Artists and climate activists in Australia are urging for an immediate halt to what has been dubbed the “bad romance” between arts organizations and fossil fuel companies. This comes in light of a new groundbreaking report from Swinburne University of Technology, titled “Bad Romance: Coal, gas, and oil sponsorship in the Australian arts industry.” Scheduled to launch on Thursday, August 10, the report reveals fascinating insights into the relationships between arts and fossil fuel companies.
Key Findings of the Report
Commissioned by the climate activist group 350 Australia, the report unveils:
- Declining Partnerships: The alliances with fossil fuel-related organizations in the arts sector have been dwindling, mainly driven by public demand.
- Regional Concentration: 6.3% of the 127 major arts organizations surveyed have affiliations with fossil fuel extraction companies, primarily located in Western Australia and the Northern Territory.
- Financial Relevance: The minor financial support provided by fossil fuel sponsors could be replaced, whereas benefits that arts offer to these corporations would be harder to substitute.
- Reputational Risks: The potential damage to the reputation of arts organizations for associating with fossil fuel companies.
- Diverse Partnerships: Collaborations exist across various art forms including symphony orchestras, major festivals, museums, galleries, dance, and theatre companies.
Voices from the Field
Prominent figures in the arts industry have been vocal about their stance:
Swinburne University Associate Professor Adam Karg highlights, “Our research shows there remain numerous active sponsorships with fossil fuel generating companies within the arts sector, with many of these linked to specific regions where mining activities take place.”
“Similar to sport and other high involvement sectors, we have seen the number of partnerships with fossil fuel related organisations in the arts sector decrease in recent years. This has often been a response to increasing calls from communities demanding high levels of alignment between organisational values of organisations and the commercial partnerships they hold and support.”
Award-winning filmmaker Maya Newell emphasizes the ethical imperative to reject funds contributing to the climate crisis. “I can no longer see a situation where I could use funds that actively contribute to the climate catastrophe we are in, even if that was somewhat offset by beautiful important work. We need to come together as a sector and work on ways to enable all of us to make these important ethical transitions”
350 Australia CEO Lucy Manne calls for a collective stance against fossil fuel company greenwashing. “July 2023 has been confirmed as the hottest month on record, as people flee wildfires and suffer through extreme heat across the northern hemisphere. Meanwhile, as the world burns, fossil fuel companies are making obscene profits by pouring fuel on the fire. As we reckon with the terrifying impacts of the climate crisis, art can help us create a new and kinder world. But the arts are being used by fossil fuel companies to buy public support, through sponsorships that allow them to plaster their logo across festivals, galleries, concert halls and theatres.”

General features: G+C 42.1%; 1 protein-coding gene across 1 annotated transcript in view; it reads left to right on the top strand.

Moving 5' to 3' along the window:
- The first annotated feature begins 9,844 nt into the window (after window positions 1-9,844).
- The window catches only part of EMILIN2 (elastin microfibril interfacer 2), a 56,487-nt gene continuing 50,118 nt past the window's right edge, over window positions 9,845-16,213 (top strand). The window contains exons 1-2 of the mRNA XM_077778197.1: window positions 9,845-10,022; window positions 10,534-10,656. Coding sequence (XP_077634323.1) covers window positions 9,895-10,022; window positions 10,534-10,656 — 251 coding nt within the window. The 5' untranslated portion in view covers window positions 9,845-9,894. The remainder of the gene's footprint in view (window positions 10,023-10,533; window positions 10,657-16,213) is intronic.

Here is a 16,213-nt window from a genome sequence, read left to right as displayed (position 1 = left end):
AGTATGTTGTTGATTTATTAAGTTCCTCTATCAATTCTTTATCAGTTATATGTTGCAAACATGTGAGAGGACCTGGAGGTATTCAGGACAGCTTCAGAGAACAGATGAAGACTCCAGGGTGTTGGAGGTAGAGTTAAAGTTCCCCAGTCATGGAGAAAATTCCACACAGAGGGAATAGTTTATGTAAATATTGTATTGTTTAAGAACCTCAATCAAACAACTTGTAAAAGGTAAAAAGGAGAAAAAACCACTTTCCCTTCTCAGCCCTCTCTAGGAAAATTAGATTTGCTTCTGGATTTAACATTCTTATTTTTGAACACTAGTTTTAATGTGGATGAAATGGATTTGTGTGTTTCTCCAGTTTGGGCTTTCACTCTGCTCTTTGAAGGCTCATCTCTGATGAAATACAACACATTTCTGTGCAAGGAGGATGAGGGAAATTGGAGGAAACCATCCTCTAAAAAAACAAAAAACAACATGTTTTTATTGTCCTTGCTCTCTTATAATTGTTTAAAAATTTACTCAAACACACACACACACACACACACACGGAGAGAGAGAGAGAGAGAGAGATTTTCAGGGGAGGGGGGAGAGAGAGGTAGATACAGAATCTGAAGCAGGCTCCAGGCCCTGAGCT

Arrernte playwright Declan Furber Gillick condemns associations with fossil fuel companies as detrimental. “The fossil fuel industry has much to gain from associating itself with us – both ideologically and economically. But we have nothing to gain from associating with them. Associations, donations and sponsorship from the fossil fuel industry are increasingly seen as a form of blacklisting for forward-thinking organisations in the arts and beyond. Artists and arts workers have had enough. The stage, the page and the arts workers’ wage are no place for climate-change hush money.”
Recent Actions and Momentum
The demand to end partnerships with fossil fuel companies is growing in various sectors, including sports and cultural organizations. Recent examples include Cricket Australia dropping Alinta, Santos being removed from the Darwin Festival, and Questacon severing ties with Shell and Inpex.
According to 350 Australia’s national campaign, Cut All Ties, 10 organizations have committed to refuse funding from fossil fuel companies, and 16 have recently broken off with such partners.
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A Time for Change
The Swinburne University report and the voices of artists, activists, and organizations amplify the call for a paradigm shift. As the climate crisis looms large, the need for ethical alignment is more pressing than ever. The “bad romance” between the arts industry and fossil fuel companies is unraveling, making way for a new era where arts may flourish without the shadow of environmental compromise.